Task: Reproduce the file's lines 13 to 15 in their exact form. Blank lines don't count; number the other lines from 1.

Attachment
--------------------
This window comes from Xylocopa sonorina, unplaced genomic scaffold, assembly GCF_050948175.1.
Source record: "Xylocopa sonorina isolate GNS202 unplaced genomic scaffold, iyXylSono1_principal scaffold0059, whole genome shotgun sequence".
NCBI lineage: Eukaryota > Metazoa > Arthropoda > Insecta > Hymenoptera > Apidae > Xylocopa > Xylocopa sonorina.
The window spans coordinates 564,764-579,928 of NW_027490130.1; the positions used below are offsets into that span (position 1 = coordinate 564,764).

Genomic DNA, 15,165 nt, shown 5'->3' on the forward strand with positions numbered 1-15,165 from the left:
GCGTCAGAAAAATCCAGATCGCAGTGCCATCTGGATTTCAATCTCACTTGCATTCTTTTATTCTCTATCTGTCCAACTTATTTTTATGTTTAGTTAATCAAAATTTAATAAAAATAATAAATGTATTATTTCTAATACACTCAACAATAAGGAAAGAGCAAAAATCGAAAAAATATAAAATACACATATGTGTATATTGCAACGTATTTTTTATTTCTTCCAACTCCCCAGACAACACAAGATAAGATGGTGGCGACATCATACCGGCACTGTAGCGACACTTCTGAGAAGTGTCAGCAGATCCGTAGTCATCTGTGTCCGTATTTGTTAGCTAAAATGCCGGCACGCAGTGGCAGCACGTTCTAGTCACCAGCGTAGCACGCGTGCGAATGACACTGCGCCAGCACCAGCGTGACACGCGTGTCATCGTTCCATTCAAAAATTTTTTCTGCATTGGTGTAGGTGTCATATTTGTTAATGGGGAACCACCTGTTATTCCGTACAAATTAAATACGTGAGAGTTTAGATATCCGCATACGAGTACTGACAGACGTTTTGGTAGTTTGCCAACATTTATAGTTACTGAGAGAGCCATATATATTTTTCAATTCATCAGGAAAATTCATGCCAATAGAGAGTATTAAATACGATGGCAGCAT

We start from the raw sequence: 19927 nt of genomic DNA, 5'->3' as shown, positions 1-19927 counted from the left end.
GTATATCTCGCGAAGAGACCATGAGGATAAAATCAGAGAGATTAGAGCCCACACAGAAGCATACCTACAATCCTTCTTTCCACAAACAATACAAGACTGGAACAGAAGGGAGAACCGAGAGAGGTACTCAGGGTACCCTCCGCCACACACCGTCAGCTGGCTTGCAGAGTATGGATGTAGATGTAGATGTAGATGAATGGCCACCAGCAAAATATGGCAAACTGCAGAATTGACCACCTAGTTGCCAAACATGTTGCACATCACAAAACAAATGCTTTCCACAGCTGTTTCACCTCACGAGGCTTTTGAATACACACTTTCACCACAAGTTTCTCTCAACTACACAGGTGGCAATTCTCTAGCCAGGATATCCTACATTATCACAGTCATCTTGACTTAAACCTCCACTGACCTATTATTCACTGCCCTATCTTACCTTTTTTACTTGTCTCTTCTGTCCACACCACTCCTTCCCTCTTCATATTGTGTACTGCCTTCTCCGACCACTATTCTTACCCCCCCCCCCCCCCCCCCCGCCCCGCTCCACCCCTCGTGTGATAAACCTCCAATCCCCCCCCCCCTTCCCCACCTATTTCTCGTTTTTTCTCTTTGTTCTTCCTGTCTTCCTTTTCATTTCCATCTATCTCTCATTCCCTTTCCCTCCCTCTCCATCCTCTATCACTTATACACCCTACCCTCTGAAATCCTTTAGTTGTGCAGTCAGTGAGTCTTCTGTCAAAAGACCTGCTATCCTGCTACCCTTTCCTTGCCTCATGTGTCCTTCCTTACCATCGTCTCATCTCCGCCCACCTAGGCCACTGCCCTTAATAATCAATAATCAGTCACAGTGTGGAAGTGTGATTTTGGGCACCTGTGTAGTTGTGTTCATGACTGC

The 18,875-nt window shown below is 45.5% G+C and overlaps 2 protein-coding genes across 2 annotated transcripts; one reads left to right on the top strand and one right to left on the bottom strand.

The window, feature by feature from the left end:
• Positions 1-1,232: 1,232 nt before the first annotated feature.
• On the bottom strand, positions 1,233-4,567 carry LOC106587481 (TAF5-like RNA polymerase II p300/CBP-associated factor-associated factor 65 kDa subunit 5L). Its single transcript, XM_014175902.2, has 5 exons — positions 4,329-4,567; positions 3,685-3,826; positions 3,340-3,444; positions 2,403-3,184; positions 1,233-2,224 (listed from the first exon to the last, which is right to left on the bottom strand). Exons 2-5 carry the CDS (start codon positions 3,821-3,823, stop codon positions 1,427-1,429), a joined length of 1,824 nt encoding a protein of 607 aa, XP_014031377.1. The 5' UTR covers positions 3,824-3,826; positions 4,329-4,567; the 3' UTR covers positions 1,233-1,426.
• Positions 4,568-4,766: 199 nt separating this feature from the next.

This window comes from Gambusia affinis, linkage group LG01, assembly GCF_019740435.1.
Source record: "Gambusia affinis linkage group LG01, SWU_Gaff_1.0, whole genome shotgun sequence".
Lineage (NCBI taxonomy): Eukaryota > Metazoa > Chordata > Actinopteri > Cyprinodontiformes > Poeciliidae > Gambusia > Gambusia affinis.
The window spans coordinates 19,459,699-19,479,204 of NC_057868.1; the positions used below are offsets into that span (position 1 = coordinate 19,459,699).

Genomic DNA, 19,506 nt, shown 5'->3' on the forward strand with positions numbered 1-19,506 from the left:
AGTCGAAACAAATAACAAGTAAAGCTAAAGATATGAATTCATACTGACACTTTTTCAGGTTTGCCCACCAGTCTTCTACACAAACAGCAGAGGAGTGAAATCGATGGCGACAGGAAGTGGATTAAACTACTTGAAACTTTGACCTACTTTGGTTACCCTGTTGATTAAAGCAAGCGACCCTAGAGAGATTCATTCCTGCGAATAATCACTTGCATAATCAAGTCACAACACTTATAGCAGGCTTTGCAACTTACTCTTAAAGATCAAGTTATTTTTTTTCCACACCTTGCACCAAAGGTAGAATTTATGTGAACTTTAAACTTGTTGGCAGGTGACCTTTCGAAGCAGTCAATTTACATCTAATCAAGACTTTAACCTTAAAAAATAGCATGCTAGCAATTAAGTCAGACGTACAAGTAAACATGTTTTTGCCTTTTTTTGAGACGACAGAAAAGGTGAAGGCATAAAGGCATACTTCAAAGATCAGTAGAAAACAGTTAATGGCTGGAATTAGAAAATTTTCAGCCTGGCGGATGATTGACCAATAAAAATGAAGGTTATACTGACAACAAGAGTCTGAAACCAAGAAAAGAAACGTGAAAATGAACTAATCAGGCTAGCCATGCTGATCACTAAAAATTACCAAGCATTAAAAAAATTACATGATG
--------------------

• Positions 4,568-4,766: 199 nt separating this feature from the next.

This window comes from Gambusia affinis, linkage group LG01, assembly GCF_019740435.1.
Source record: "Gambusia affinis linkage group LG01, SWU_Gaff_1.0, whole genome shotgun sequence".